Sociology of Public Finances and Debt
The fiscal regimes of advanced Western democracies have become highly inert. Aging populations, rising health costs and other factors keep spending pressure high. At the same time, with little prospect of high economic growth and with entrenched opposition to higher taxes, states cannot significantly raise revenues. While debt financing partly offers a way out of these dilemmas, states usually face self- or market-imposed limits to indebtedness and deficit spending. The research group looks at how state actors deal with this inertia and associated dilemmas and seek new solutions in light of growing economic instabilities, inequalities, and transformational challenges, particularly those of climate change. Experiences from the past decade suggest that, when policy-makers opt for austerity, they encounter significant political resistance and fail to fix the underlying economic and fiscal malaise. What are the alternatives? Under which conditions can policy-makers render fiscal systems more economically, socially, and environmentally sustainable? Or when do they opt for evasive solutions, as indicated by the widespread adoption of central banks’ quantitative easing and the design of off-balance-sheet investments? The group investigates the structural and institutional conditions, as well as the meso-level processes, that determine fiscal problem-solving strategies at this critical juncture.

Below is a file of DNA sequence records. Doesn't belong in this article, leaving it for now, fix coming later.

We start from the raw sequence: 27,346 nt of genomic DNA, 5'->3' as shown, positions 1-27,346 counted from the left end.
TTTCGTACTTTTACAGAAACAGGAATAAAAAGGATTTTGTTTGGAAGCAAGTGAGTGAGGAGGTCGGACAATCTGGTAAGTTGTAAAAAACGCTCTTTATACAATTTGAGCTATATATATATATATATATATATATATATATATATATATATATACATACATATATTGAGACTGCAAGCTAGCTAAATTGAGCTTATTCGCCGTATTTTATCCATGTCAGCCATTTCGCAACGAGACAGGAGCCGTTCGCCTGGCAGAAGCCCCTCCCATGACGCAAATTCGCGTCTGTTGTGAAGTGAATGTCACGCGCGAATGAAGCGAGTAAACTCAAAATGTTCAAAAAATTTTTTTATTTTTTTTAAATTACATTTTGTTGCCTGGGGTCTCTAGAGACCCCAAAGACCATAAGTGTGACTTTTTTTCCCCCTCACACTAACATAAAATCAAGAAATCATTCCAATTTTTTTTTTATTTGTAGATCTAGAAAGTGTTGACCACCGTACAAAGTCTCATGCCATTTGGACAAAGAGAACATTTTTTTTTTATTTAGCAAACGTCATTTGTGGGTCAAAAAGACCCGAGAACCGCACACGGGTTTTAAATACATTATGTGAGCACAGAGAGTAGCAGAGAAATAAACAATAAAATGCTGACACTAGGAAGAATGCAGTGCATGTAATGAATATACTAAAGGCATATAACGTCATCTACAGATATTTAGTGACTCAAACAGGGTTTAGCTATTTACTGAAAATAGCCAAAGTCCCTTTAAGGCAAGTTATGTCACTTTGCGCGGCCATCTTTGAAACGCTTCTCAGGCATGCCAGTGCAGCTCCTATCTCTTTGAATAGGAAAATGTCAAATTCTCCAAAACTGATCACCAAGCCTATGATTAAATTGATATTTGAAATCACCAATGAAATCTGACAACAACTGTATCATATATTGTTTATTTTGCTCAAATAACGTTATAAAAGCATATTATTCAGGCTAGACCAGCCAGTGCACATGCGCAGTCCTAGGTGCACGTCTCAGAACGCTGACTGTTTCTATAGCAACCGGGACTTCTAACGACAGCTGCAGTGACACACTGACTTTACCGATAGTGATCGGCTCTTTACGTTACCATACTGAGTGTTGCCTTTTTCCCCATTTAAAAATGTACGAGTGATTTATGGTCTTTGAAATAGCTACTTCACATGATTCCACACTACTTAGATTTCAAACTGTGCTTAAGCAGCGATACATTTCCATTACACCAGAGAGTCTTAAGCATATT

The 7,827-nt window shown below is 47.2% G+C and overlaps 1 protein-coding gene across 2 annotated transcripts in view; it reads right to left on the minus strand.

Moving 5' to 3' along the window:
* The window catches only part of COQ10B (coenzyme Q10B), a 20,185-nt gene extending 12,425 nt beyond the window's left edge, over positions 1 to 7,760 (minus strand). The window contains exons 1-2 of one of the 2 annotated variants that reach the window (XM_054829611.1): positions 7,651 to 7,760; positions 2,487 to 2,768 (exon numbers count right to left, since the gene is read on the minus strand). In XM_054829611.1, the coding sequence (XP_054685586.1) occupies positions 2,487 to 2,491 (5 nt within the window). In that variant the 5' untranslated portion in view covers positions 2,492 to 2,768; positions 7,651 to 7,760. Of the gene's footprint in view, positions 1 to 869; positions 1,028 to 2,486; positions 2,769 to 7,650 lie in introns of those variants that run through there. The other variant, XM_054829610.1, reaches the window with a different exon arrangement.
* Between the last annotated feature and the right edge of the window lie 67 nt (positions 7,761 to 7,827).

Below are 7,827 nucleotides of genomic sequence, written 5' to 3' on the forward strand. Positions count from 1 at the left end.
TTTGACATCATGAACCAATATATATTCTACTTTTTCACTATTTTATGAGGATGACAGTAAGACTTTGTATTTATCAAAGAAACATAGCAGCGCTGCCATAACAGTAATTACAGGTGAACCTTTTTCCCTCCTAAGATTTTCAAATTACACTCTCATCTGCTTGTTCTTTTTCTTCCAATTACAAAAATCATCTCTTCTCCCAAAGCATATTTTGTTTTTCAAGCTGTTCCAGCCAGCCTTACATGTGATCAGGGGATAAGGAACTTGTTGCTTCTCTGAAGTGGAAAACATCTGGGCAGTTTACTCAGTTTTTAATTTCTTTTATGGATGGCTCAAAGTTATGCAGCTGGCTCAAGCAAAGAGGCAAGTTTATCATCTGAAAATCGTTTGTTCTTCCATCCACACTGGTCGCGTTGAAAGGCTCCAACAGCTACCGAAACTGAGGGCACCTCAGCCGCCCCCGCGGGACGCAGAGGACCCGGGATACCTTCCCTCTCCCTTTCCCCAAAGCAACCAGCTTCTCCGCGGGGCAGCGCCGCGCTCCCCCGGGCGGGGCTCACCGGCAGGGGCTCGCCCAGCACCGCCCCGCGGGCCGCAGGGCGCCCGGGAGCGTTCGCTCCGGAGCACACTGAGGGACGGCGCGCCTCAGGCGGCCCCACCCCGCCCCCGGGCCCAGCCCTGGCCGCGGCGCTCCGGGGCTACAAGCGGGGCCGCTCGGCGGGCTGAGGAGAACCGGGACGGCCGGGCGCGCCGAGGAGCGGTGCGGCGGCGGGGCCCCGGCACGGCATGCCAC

Current Research Projects